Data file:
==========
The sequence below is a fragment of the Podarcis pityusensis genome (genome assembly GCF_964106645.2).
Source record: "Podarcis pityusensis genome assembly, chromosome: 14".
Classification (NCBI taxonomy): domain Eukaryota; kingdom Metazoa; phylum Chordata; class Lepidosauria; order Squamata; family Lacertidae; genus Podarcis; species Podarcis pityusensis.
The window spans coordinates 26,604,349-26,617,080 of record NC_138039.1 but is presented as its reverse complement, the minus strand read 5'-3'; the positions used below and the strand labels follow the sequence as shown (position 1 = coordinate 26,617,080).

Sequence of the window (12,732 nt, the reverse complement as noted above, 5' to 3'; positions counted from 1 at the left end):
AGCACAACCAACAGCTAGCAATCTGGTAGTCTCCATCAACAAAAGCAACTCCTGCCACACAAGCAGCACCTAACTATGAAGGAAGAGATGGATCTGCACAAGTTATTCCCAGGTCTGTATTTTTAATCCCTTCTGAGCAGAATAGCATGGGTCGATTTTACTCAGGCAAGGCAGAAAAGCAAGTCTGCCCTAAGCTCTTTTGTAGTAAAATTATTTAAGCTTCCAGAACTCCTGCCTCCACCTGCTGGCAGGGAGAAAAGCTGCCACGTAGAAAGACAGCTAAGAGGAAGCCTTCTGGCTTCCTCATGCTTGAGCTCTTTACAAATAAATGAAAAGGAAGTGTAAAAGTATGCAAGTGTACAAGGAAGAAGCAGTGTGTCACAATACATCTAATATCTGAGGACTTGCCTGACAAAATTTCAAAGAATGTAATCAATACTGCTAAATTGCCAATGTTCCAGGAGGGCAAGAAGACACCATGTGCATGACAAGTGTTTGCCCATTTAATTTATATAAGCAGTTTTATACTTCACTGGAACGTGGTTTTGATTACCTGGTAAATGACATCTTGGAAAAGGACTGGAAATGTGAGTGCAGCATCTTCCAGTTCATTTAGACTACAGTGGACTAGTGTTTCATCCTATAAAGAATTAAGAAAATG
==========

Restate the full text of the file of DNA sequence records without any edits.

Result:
The sequence below is a fragment of the Podarcis pityusensis genome (genome assembly GCF_964106645.2).
Source record: "Podarcis pityusensis genome assembly, chromosome: 14".
Classification (NCBI taxonomy): domain Eukaryota; kingdom Metazoa; phylum Chordata; class Lepidosauria; order Squamata; family Lacertidae; genus Podarcis; species Podarcis pityusensis.
The window spans coordinates 26,604,349-26,617,080 of record NC_138039.1 but is presented as its reverse complement, the minus strand read 5'-3'; the positions used below and the strand labels follow the sequence as shown (position 1 = coordinate 26,617,080).

Sequence of the window (12,732 nt, the reverse complement as noted above, 5' to 3'; positions counted from 1 at the left end):
AGCACAACCAACAGCTAGCAATCTGGTAGTCTCCATCAACAAAAGCAACTCCTGCCACACAAGCAGCACCTAACTATGAAGGAAGAGATGGATCTGCACAAGTTATTCCCAGGTCTGTATTTTTAATCCCTTCTGAGCAGAATAGCATGGGTCGATTTTACTCAGGCAAGGCAGAAAAGCAAGTCTGCCCTAAGCTCTTTTGTAGTAAAATTATTTAAGCTTCCAGAACTCCTGCCTCCACCTGCTGGCAGGGAGAAAAGCTGCCACGTAGAAAGACAGCTAAGAGGAAGCCTTCTGGCTTCCTCATGCTTGAGCTCTTTACAAATAAATGAAAAGGAAGTGTAAAAGTATGCAAGTGTACAAGGAAGAAGCAGTGTGTCACAATACATCTAATATCTGAGGACTTGCCTGACAAAATTTCAAAGAATGTAATCAATACTGCTAAATTGCCAATGTTCCAGGAGGGCAAGAAGACACCATGTGCATGACAAGTGTTTGCCCATTTAATTTATATAAGCAGTTTTATACTTCACTGGAACGTGGTTTTGATTACCTGGTAAATGACATCTTGGAAAAGGACTGGAAATGTGAGTGCAGCATCTTCCAGTTCATTTAGACTACAGTGGACTAGTGTTTCATCCTATAAAGAATTAAGAAAATG